Zoltan Istvan, a Libertarian candidate for governor of California, claimed in a podcast on The Stark Truth that the federal government owns lands worth “around 150 trillion dollars.” Listening to it I almost instantly knew it was BS. With America’s total GDP being around 18 trillion dollars, that would be lands worth an equivalent of all the goods and services produced in the United States for around 8 years. It was clear that Istvan wasn’t talking about schools, courthouses, roads, or prisons, rather, this was “unused” land containing natural resources he proposed to sell or lease and use to pay for a basic income.
I traced the apparent source for the claim to an article Istvan wrote claiming the federal government owns at least 130 trillion dollars of natural resources, it’s source for this is a Time Magazine article, claiming the U.S. has oil and gas resources worth 128 trillion dollars. Presumably the rest of the 150 trillion comes from state owned land or other resources, but I’ll just address here the 128 trillion number since it’s where the lion’s share of the claim comes from. The Time Article links to a report by the Institute for Energy Research, which claims to have estimated the figure itself. The Institute for Energy Research has often been described as an oil industry front group. The claim was then repeated by, among others, Business Insider, Breitbart, and Market Watch.
A rough calculation suffices to prove the number wrong. Cherry pick Wikipedia’s highest cited estimate of America’s total oil reserves, 55 billion barrels of oil. At the generous price of 100$ a barrel, that’s 5.5 trillion dollars. Doing the same for natural gas resources, you have 2,335 trillion cubic feet of recoverable natural gas multiplied by .004 dollars per cubic foot of gas and you get 9.42 trillion dollars. And that’s all the resources, whereas the report appears to refer only to lands owned by the federal government. The exact phrase used is simply “the government” but the article is entitled “Federal Assets Above and Below Ground.”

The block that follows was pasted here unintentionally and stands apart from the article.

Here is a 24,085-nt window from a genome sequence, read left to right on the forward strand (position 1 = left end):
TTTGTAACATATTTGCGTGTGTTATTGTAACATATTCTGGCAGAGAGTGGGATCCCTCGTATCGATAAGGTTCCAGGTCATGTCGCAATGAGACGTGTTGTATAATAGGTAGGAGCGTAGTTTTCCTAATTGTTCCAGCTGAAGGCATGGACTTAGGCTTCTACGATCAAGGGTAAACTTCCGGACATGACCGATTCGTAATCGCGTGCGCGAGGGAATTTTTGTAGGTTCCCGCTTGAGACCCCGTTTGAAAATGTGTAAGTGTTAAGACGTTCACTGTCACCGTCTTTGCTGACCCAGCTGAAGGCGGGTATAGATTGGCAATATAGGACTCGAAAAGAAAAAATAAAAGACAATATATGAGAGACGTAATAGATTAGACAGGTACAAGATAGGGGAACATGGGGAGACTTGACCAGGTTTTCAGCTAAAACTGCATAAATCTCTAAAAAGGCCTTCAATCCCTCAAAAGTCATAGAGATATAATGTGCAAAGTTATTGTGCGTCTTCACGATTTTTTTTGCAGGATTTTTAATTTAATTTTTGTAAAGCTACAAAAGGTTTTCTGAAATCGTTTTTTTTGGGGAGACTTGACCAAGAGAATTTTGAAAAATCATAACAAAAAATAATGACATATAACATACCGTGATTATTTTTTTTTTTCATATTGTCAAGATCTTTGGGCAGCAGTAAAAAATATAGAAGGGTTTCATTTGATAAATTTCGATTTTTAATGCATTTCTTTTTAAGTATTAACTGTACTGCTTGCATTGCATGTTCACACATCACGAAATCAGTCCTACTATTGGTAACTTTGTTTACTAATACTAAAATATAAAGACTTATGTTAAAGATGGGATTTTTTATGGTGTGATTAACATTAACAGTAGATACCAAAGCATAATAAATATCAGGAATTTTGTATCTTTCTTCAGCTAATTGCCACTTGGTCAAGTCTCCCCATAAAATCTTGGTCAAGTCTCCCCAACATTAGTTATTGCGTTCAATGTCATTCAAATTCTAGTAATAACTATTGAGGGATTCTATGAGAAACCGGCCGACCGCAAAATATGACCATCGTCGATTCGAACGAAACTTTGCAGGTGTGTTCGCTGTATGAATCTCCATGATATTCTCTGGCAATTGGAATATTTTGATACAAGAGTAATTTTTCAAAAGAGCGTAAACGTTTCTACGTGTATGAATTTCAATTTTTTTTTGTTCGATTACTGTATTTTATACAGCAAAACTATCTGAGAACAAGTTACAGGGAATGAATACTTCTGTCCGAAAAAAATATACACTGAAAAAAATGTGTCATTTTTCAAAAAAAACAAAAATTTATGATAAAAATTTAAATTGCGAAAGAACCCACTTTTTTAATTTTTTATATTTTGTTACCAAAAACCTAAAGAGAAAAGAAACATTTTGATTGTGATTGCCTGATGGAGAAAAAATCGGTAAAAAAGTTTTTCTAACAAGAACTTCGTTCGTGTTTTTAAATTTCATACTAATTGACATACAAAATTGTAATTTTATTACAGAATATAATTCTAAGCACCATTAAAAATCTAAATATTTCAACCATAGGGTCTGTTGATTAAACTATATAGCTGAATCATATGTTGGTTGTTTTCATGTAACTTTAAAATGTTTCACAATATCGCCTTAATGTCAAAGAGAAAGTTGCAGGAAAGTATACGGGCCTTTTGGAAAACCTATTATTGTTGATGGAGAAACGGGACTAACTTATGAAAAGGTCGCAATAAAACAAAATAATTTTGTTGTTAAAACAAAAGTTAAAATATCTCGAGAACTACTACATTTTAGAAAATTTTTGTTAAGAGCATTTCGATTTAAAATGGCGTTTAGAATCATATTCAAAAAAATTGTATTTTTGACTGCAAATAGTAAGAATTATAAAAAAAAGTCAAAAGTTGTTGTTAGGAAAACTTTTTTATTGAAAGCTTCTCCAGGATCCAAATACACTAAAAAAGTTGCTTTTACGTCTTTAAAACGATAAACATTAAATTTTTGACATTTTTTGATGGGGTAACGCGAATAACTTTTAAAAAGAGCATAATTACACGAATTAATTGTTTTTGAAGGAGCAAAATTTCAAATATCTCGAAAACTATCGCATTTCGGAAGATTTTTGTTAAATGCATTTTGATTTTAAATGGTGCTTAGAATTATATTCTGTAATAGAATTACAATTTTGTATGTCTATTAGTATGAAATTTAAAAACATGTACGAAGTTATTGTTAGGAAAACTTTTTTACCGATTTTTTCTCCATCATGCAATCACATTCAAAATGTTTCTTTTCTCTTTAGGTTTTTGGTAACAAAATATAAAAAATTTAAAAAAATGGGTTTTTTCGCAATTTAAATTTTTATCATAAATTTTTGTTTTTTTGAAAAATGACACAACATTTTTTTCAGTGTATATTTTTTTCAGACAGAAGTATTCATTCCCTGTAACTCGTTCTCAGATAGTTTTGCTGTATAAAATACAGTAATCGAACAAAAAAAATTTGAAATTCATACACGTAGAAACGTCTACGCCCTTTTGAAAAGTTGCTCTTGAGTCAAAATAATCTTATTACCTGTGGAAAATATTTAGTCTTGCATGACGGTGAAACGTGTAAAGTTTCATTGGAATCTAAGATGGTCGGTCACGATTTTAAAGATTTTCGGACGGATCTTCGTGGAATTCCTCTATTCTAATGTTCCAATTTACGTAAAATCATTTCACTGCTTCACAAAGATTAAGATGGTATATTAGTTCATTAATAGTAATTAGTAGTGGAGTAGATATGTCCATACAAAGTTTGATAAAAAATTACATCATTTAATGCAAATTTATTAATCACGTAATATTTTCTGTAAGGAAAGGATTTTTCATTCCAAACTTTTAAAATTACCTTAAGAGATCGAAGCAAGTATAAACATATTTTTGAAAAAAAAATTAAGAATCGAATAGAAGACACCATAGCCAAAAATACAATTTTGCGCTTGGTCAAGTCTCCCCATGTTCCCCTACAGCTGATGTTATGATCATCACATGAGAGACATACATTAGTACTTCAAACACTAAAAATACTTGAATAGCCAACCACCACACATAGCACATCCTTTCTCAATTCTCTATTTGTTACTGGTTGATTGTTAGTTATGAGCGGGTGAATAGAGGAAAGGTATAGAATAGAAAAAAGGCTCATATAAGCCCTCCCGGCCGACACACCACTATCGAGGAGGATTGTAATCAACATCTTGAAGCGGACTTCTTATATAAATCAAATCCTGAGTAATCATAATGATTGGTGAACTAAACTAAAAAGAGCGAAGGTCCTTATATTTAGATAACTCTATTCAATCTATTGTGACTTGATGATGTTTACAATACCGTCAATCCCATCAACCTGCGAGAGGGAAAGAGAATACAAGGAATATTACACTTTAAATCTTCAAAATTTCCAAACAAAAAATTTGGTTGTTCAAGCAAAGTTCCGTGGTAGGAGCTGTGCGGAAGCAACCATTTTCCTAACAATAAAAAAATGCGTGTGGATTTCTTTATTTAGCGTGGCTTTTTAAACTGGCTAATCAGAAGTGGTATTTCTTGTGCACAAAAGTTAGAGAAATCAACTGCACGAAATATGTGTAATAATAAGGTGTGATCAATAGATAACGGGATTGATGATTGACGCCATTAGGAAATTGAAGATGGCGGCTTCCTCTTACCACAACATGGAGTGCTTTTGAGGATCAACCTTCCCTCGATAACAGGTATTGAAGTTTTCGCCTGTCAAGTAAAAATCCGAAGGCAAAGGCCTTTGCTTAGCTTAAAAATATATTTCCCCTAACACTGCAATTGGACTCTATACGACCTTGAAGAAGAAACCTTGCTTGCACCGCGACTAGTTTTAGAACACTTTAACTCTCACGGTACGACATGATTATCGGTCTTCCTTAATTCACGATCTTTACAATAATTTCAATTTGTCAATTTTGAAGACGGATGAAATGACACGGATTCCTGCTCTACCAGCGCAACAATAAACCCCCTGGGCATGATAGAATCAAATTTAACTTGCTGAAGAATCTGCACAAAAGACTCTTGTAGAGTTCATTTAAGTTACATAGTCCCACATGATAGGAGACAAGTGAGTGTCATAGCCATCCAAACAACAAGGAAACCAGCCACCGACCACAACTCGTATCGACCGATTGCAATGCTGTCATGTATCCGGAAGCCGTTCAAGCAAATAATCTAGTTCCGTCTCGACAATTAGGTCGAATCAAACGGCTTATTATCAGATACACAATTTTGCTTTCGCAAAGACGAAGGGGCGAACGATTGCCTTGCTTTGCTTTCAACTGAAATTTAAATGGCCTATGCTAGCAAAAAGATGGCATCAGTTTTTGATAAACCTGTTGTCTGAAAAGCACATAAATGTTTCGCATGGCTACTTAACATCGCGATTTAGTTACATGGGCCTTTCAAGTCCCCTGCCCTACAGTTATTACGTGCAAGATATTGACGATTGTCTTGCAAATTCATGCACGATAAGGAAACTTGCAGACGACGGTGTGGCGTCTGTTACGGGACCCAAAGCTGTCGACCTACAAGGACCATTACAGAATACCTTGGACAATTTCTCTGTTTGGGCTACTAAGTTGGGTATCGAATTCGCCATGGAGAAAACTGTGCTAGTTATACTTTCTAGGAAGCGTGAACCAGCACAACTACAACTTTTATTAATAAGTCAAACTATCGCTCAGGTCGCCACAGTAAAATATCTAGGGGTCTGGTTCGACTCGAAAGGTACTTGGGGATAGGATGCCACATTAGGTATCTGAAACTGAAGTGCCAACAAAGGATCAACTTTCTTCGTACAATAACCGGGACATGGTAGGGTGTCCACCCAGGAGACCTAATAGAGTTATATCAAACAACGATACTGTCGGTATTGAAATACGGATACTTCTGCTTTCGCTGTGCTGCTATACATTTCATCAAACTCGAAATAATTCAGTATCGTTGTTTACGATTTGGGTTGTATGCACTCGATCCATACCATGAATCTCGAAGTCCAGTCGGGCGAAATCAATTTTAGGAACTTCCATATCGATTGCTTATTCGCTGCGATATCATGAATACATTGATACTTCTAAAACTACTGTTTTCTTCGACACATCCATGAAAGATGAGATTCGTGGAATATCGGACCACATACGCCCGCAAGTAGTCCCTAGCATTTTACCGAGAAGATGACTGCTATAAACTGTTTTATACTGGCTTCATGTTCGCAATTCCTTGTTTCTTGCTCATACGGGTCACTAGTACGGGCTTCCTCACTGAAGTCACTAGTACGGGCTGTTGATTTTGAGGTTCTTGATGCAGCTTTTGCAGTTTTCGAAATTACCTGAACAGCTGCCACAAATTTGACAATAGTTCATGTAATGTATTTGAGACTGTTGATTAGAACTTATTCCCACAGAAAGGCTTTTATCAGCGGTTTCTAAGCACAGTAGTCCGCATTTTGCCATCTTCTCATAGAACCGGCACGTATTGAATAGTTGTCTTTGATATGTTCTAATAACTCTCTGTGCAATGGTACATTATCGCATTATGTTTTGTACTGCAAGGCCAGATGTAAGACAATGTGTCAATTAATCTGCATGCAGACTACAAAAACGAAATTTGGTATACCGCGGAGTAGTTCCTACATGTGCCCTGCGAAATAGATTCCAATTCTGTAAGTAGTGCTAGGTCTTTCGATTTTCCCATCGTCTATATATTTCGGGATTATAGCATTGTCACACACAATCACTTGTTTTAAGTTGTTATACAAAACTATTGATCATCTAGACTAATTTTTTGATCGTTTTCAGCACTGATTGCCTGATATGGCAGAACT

In the report and the Time article, it’s unclear if the figure is referring to the value of the oil when sold or the market value of extraction rights to the land itself, which would be much less as the oil isn’t going to extract and transport itself. The report makes a direct comparison of the figure to the national debt, but that’s the kind of “hey it’s not technically a lie” deception that I’d expect from a political advocacy organization rather than a direct invention of a figure as appeared to have occurred here. But once Istvan is talking about it, it’s clear that he believes the market value of extraction rights must be that high. It’s like a rumor which becomes more ridiculous with each person who repeats it.
Just remember, if something sounds too good to be true, it’s probably because it’s not true.